I have to admit that I would have loved to buy something on such an obscure platform as NPEX, but I think I’m going to pass on this opportunity… TABS Holland is probably a bit undervalued, but not enough for me.

Disclosure

Author has no position in TABS Holland

9 thoughts on “My take on TABS Holland

  1. NeverLoseMoney

    Nice post. I’m more optimistic about how an average bad year is going to look. I think the entire period after 2008 was extremely bad for the construction sector, with record numbers of bankruptcies, etc. When things turn down again, which inevitably will happen, I don’t think it will get quite as bad as this. That said, I agree that this business does not deserve a large earnings multiple on current earnings.

    I’m also not sure how well managed the company was in the past. I believe the current CEO and CFO only came in after the financial crisis broke out, so these might be their first couple of good years they have seen at the company.

    This makes it pretty hard to come up with a good estimate of how things might look when business slows down. There’s little data to go on and what we do know about the recent past was pretty horrible, but I think exceptionally bad as well.

    I like that capex is relatively low and that the company can produce a lot of cash in the good years. That makes it better than the businesses of their customers.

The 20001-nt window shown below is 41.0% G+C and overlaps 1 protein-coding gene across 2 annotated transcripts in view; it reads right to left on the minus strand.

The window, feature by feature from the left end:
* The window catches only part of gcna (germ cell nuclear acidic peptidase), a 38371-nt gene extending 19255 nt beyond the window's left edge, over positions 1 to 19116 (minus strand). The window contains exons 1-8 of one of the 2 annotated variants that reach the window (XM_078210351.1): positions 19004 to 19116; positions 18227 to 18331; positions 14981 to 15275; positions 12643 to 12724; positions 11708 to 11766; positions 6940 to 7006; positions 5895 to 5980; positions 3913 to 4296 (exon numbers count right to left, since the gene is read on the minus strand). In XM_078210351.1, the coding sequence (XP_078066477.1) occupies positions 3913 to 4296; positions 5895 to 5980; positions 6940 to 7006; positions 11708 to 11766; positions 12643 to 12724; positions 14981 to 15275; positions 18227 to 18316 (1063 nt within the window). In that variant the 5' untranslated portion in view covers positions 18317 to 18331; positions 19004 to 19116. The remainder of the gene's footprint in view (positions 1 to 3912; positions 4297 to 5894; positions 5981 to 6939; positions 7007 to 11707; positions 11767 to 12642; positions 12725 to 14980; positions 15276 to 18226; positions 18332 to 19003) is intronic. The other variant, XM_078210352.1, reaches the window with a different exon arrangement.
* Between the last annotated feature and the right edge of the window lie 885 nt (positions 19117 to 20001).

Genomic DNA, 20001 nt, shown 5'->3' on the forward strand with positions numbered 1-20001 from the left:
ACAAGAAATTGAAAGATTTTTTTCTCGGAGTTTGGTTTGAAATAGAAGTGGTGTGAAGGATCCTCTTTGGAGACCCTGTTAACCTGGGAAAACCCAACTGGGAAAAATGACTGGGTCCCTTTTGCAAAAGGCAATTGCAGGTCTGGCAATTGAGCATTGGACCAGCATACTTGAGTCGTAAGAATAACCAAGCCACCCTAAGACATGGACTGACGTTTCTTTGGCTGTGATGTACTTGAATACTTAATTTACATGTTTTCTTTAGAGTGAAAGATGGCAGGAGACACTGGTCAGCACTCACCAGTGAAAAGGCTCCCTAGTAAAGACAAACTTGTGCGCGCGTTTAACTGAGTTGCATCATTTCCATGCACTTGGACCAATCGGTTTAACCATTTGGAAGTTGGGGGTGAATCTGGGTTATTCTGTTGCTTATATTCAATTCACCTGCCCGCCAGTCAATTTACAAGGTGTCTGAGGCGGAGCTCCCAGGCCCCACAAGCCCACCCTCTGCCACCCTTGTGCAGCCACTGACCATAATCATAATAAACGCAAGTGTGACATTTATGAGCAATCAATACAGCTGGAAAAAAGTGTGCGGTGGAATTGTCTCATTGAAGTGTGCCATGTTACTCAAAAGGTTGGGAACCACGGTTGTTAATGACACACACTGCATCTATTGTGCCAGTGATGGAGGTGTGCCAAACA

I think that for outside investors to really do well with this investment, HAL will need to sell or IPO the company. I don’t think there are going to be too many occasions where: 1. the construction business is good and 2. the M&A / stock markets are favorable. I think the environment for an IPO is quite good right now, looking at a recent IPO like Koninklijke VolkerWessels and the multiple they were able to get for a pure construction business: https://www.iex.nl/Column/263357/VolkerWessels-Hoe-brutaal-is-de-prijs.aspx. This seems to be a time where both 1 and 2 are true and I think HAL will be looking to capitalize on that in the next few years.

    Reply
    1. Alpha Vulture Post author

      When I look at the numbers from 2003 to 2017 it seems poor performance is the standard. It’s not like this was an otherwise healthy business that just got a few bad years when the Dutch housing market crashed after the financial crisis. In this period only 2006, 2007 and 2008 had decent numbers and now 2015, 2016 and 2017 again. The fact that I took sort of arbitrary the average earnings from 2011 till 2017 (just because I had these numbers in my sheet) might be sort of optimistic to begin with. That’s three bad years, one so so year and three really great years.